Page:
News about veterans filing suit against Minnesota-based manufacturer 3M Company have swept the nation, and revealed the permanent and profound repercussions of injuries linked to its allegedly faulty earplugs.
As we’ve discussed, 3M’s CAEv2 earplugs – or Combat Arms Earplugs Version 2 – were purportedly designed and manufactured in a way that made them ineffective for their intended use. Rather than protecting service members’ hearing, they routinely failed and led to hundreds if not thousands of veterans suffering permanent noise-induced hearing loss, ringing in the ears (known as tinnitus), and other similar injuries.
For these veterans and their families, the question now is how 3M, like other product manufacturers subject to liability laws, can be held responsible for their losses.
Liability generally means responsibility, and in civil injury lawsuits (or “torts”), it refers to one party being financially responsible for the damages suffered by a victim. These damages can be economic (meaning they have a direct financial cost) and non-economic (which are intangible losses suffered by victims, and more difficult to calculate as monetary sums).
Examples of damages sought by victims include:
In many injury cases, liability typically arises from negligence; when a negligent driver causes a car crash, for example, they can be held liable for victims’ damages. Product liability cases can also involve claims of negligence (when a product manufacturer negligently assembles a toy, for instance), but may also be brought on grounds of strict liability, breach of warranty, and other civil claims.
In cases where claimants allege a faulty product caused injuries and damages, product liability laws require them to prove a product was defective, and that the defect made the product unreasonably dangerous. There are three ways they might go about this:
The product liability lawsuit filed against 3M by Bailey Cowan Heckaman PLLC includes claims of negligence and design and marketing defects, in addition to other causes of action.
Veterans filing 3M earplug lawsuits are seeking financial compensation for damages they claim were caused by defective CAEv2 earplugs. Just like allegations made by the Department of Justice in a False Claims Act case, veterans are generally claiming that:
While 3M reached a settlement with the federal government over claims it knowingly supplied the U.S. military with faulty earplugs, that settlement meant no findings about the Justice Department’s allegations were officially made. 3M may have paid $9.1 million dollars to settle the case in July 2018, but it to date has not admitted to the DOJ’s claims, nor that its combat earplugs were defective.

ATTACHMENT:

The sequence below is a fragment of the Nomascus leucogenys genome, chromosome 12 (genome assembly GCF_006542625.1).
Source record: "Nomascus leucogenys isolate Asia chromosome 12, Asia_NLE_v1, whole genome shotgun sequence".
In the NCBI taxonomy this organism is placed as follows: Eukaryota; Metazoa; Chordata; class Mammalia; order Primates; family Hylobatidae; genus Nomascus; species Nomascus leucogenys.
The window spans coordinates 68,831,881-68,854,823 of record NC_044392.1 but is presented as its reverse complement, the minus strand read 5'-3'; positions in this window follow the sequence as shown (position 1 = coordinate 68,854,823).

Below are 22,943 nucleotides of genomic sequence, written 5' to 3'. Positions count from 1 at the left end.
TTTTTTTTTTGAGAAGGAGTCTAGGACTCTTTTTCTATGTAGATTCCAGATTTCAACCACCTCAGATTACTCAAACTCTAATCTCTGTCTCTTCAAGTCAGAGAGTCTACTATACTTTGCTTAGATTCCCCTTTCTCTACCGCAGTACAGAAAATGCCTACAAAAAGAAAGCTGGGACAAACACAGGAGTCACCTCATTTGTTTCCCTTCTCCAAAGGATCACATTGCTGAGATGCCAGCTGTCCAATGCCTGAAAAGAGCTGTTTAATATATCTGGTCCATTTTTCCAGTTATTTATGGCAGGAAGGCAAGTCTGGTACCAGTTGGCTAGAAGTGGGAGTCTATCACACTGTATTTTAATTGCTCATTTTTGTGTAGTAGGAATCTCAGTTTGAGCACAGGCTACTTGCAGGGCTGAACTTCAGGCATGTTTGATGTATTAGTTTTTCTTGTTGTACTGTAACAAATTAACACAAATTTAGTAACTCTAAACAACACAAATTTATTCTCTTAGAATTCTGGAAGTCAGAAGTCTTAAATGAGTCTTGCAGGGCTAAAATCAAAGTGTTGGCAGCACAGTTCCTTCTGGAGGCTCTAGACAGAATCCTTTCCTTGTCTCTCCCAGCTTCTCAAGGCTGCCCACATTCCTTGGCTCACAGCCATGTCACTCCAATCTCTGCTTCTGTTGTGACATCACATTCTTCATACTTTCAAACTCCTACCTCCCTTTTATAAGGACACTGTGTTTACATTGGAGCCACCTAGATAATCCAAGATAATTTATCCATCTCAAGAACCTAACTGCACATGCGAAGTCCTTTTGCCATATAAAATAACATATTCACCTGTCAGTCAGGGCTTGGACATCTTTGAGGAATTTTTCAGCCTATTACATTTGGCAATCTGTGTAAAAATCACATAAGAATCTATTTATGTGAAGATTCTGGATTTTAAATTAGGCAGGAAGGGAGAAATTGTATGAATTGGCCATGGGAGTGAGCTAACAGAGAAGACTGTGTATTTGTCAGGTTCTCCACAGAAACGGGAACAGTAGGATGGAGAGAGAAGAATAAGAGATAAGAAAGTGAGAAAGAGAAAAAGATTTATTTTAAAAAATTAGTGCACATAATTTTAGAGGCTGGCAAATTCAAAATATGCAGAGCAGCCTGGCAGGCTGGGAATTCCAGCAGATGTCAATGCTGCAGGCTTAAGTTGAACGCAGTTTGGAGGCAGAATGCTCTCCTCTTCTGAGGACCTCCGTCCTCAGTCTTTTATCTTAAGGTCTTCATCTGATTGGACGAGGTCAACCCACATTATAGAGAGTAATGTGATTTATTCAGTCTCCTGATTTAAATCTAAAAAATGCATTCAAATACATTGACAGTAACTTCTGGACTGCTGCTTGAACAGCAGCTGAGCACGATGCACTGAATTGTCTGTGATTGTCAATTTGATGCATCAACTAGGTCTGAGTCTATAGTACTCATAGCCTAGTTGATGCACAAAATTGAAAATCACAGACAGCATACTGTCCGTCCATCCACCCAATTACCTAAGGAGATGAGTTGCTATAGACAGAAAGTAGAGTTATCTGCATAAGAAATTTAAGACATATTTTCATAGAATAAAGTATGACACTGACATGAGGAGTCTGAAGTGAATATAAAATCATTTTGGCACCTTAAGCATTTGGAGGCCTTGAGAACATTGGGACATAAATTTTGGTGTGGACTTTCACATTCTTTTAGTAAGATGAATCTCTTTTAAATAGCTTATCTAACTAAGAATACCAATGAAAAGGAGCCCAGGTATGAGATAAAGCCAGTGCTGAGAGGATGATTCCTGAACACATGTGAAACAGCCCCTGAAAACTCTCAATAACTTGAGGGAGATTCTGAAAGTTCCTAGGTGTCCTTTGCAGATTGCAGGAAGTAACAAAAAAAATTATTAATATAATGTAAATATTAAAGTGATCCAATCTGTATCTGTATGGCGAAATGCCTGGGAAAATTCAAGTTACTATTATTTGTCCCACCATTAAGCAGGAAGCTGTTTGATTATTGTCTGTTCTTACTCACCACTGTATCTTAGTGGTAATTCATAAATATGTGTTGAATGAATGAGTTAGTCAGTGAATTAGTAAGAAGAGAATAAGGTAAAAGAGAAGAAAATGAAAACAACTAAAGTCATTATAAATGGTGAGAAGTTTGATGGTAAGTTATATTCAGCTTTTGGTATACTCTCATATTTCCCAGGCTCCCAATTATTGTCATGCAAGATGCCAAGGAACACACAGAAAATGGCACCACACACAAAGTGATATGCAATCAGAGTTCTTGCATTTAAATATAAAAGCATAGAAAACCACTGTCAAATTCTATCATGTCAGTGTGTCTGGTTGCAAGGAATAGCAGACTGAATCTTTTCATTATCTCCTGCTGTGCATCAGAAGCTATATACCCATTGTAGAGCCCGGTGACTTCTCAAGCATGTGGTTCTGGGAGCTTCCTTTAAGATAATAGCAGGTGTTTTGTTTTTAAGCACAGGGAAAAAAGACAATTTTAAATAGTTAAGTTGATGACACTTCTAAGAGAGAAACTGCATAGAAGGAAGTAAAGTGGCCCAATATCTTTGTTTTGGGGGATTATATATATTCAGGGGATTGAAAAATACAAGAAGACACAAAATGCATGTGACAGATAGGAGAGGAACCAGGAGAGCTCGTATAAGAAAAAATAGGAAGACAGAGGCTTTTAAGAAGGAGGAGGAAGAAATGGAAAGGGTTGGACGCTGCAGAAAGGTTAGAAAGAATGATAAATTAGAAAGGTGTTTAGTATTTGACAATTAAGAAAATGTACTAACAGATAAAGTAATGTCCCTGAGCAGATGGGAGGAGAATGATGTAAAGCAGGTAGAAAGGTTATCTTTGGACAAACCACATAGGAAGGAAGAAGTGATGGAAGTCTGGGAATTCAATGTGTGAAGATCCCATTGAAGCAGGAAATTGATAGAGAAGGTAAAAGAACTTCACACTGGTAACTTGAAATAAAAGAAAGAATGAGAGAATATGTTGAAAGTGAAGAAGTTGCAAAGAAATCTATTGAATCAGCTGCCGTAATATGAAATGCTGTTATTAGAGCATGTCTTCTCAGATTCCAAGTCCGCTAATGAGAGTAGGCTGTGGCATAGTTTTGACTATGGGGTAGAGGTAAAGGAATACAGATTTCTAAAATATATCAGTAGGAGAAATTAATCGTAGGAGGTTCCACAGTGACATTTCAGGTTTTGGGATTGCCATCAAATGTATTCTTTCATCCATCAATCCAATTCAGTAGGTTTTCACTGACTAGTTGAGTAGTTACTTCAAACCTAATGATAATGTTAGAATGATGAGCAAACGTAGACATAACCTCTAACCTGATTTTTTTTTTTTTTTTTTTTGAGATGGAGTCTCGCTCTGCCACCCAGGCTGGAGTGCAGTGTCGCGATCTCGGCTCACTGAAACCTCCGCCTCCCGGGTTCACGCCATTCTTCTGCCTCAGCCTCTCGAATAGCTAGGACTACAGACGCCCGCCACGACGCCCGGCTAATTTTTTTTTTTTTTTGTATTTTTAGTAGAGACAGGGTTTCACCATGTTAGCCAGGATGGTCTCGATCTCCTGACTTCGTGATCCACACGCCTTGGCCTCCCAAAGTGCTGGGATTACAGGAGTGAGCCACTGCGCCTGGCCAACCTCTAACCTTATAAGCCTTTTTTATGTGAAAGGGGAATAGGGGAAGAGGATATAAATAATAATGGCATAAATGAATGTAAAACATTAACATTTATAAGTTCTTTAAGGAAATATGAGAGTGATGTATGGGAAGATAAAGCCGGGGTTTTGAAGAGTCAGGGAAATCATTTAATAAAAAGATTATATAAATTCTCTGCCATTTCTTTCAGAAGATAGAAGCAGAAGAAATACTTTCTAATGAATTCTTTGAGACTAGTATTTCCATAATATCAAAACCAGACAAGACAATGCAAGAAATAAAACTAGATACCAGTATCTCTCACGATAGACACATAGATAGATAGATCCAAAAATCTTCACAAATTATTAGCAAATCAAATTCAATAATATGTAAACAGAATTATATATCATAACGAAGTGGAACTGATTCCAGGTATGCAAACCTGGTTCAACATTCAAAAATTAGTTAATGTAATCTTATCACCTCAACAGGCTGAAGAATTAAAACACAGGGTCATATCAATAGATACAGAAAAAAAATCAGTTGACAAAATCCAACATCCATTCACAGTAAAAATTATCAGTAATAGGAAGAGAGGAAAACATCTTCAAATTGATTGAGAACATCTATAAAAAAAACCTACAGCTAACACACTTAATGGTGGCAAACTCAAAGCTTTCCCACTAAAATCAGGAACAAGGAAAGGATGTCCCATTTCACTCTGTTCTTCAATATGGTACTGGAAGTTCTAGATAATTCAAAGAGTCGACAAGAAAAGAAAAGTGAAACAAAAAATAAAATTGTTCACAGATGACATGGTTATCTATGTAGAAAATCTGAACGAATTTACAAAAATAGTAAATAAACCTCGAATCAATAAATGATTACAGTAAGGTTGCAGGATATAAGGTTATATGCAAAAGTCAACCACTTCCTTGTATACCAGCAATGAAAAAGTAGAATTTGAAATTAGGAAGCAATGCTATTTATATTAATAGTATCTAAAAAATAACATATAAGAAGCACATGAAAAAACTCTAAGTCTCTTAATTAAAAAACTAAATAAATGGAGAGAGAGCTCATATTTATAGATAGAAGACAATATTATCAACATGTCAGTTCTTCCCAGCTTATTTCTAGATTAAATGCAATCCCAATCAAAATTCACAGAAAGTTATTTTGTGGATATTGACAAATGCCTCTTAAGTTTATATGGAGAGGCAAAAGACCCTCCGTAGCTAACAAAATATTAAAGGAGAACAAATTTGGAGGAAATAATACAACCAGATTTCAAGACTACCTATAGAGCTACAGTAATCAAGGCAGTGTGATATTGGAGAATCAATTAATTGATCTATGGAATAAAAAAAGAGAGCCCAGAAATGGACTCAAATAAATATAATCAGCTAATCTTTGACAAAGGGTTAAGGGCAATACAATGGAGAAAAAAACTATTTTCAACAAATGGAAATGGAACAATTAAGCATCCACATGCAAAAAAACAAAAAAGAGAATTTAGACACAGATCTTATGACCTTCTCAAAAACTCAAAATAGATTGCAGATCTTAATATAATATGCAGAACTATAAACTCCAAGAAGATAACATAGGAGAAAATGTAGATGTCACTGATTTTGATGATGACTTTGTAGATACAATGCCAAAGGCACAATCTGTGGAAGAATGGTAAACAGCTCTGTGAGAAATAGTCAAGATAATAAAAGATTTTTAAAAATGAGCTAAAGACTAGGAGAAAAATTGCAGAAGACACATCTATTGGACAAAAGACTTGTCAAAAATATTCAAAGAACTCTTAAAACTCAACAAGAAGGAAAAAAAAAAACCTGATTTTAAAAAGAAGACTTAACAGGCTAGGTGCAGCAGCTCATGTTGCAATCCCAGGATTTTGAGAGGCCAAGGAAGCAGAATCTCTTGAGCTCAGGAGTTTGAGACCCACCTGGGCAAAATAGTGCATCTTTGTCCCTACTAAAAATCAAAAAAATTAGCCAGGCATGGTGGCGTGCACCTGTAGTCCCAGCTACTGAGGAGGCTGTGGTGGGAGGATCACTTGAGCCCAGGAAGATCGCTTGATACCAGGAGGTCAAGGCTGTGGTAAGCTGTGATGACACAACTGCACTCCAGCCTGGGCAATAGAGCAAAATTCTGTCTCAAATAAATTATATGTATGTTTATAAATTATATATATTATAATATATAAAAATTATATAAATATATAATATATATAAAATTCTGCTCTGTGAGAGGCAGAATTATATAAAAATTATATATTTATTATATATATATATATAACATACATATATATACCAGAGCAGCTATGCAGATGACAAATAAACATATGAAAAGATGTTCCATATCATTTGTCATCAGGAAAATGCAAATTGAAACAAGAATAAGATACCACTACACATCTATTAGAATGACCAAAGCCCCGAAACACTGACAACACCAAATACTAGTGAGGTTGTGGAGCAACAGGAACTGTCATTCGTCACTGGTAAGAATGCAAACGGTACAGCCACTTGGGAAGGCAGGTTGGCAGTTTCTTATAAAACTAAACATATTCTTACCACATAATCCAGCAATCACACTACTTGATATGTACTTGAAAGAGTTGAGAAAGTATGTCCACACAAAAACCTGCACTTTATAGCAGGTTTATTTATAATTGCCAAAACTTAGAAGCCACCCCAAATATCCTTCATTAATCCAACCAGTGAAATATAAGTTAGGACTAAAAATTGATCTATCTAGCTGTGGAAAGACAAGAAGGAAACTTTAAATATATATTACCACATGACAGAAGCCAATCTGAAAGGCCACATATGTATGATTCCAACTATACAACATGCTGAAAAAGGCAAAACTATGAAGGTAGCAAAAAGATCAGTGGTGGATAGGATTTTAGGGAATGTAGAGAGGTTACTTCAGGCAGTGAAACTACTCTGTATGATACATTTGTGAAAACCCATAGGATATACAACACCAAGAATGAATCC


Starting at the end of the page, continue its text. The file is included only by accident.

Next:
Of course, there’s the possibility 3M may reach some type of settlement with the many former military members who say they suffered harm after using its CAEv2 earplugs. Similar to the federal False Claims Act case, that injury settlement could mean 3M won’t have to necessarily admit its product was in fact faulty.
However, whether a resolution in favor of vets comes by way of settlement (which is most common) or by verdict (meaning the case goes to trial) it would still mean the company is liable for damages suffered by veterans. That would be a positive resolution for those struggling with hearing loss and injuries that impact their physical and emotional well-being, and their ability to work and earn income, manage daily activities, and enjoy meaningful connections with loved ones.
Even though settlements are possible in personal injury cases, claimants still need to build the leverage required to reach them (i.e. building a strong claim supported by evidence), and work with the right attorneys to protect their rights as they negotiate for settlement terms and compensation awards that meet the full scope of their needs.
Have questions about a 3M earplug lawsuit and whether you might have a claim? Call us or contact us online to speak with a lawyer. BCH is an award-winning Houston-based personal injury and product liability law firm serving victims nationwide.